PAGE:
On having time to think

If you work with Microsoft Outlook, you’ll be aware that its default setting is to scream for your attention every time you receive an email. Not only do you get an envelope displayed on screen, but also a sound and a notification window.

All this to let you know that you’ve received an email. No discrimination about what kindof email that might be — it could be from a mailing list you’re on; it could be spam; it could be a hugely important message from a key client. Of these three, I know which one I’d want to come with bells, whistles, and notification windows.

What I don’t understand is why it’s something you’d want for the other two categories. It seems to me to be guaranteed to detract from useful working time — not only in terms of the time taken for you to scan the notification and decide whether or not you want to deal with the email you’ve just received, but also the time it then takes to get back on track with whatever you were doing.

Turning off these superfluous notifications seems to me to be one of the best ways to get Outlook to fade into the background; to become a tool at your disposal rather than a nagging taskmaster. It’s worked beautifully for me, and it allows me to check my email when I want to, not when a piece of software dictates that I should.

This is a big part of getting enough time to think. Barack Obama recently said that “should we be successful, that actually the most important thing you need to do is to have big chunks of time during the day when all you’re doing is thinking”. While I’m certainly glad to hear that a candidate for the most powerful job in the world is aware of the need to set aside time for reflection and contemplation, I think it’s applicable to a lot more than just the presidency of the United States.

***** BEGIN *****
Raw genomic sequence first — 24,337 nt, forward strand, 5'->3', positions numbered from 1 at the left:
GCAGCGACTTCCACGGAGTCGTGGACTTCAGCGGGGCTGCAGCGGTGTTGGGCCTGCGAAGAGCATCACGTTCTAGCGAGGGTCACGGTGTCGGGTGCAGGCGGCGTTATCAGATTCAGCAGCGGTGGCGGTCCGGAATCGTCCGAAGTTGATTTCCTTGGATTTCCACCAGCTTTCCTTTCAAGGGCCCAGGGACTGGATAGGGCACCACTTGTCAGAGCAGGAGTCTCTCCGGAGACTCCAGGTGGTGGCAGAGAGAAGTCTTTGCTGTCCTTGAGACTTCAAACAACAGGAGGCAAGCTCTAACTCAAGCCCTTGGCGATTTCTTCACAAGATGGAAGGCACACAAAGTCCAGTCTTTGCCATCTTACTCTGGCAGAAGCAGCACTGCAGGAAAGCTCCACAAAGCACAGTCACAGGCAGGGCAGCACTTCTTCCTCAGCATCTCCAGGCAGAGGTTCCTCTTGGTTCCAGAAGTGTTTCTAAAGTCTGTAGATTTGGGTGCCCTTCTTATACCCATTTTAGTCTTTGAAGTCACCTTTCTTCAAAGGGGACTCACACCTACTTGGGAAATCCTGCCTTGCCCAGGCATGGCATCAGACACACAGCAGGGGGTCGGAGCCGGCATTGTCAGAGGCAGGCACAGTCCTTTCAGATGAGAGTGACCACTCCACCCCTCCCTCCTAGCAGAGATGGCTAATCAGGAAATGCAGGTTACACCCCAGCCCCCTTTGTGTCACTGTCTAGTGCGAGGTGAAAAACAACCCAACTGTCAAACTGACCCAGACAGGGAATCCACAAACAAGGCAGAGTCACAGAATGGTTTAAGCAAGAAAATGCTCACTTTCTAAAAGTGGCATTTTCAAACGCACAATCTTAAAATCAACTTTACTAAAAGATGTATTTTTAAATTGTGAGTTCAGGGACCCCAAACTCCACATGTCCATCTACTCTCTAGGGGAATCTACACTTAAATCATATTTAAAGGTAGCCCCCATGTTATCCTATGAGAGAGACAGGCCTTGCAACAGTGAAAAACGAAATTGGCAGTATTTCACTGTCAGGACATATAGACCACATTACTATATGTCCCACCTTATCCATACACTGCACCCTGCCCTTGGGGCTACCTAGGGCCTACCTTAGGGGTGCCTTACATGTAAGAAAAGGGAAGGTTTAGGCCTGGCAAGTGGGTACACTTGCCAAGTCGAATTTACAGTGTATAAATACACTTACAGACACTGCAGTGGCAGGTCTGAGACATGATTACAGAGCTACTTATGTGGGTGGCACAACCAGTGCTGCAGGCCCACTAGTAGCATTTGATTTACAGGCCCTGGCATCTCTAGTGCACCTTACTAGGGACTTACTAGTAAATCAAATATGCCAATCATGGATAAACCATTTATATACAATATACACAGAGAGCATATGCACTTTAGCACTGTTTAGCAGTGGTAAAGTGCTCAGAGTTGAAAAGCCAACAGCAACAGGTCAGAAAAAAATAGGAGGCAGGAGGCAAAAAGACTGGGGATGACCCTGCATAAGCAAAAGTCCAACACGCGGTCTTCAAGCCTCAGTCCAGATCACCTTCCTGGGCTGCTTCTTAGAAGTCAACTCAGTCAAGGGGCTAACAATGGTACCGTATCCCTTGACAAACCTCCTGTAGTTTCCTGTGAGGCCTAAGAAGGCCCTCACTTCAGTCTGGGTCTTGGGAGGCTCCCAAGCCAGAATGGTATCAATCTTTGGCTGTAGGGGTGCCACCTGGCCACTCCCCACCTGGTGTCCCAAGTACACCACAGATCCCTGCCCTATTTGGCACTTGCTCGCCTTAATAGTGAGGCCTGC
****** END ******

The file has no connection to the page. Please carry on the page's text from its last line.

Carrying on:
In fact, for any of us in the ‘knowledge economy’, I’d say that having some time to think is crucial. Without it, we are condemned to a life of being reactive to events, rather than being in control.

Setting aside thinking time isn’t easy, but I believe it makes the rest of your working time substantially more effective. This isn’t an easy thing to measure, of course, and everyone’s situation is different. But I can say with confidence that any decision I’ve taken after having had time to reflect on the subject at hand has been a substantively better decision than one made on the run.

It’s tempting to fall back on time outside work as thinking time. In a day full of meetings, interruptions, and Outlook email notifications, there’s something attractive about getting home, pouring a glass of wine, and sitting quietly to reflect on the day’s events.

The problem with this, though, is that it indicates an acceptance that there’s no room at work for reflection and thinking — rather that it’s something that has to be done on your own time.

Now, obviously it’s not possible to control your thought patterns to prevent thinking about work while you’re not at work … and it would be a shame to be able to do so. Some of my best work-related ideas have struck me on a quiet Sunday afternoon.

But there is a real advantage in firewalling some time at work to just think, too. At the very least, it’s important to make sure that there is some time in your day that isn’t already given away.

For example, I’ve had some real success in blocking out mornings (7am – 11am) every day in my calendar to make sure I don’t get booked into meetings before 11. Set up properly, so that your colleagues and direct reports know why you’ve made this change, this can be a very powerful way of freeing up some time in your day.

What it gave me was time to call my own. Not always alone time — some days it was best used in an impromptu discussion with one of my direct reports, or walking the floor to check in with different teams and people — but time that was mine to control. And on many occasions, this meant having a block of a few hours to close my door, switch the phone through to someone else to answer, and think.

And if you can’t make this happen, for whatever reason, then I’d say the next best thing you can do is to minimise the number of automatic distractions that fill your day. Dial back the email alert settings on Outlook; switch off the blinking LED on your Blackberry; turn off the Instant Message ‘new message’ sound — and buy yourself some time of your own.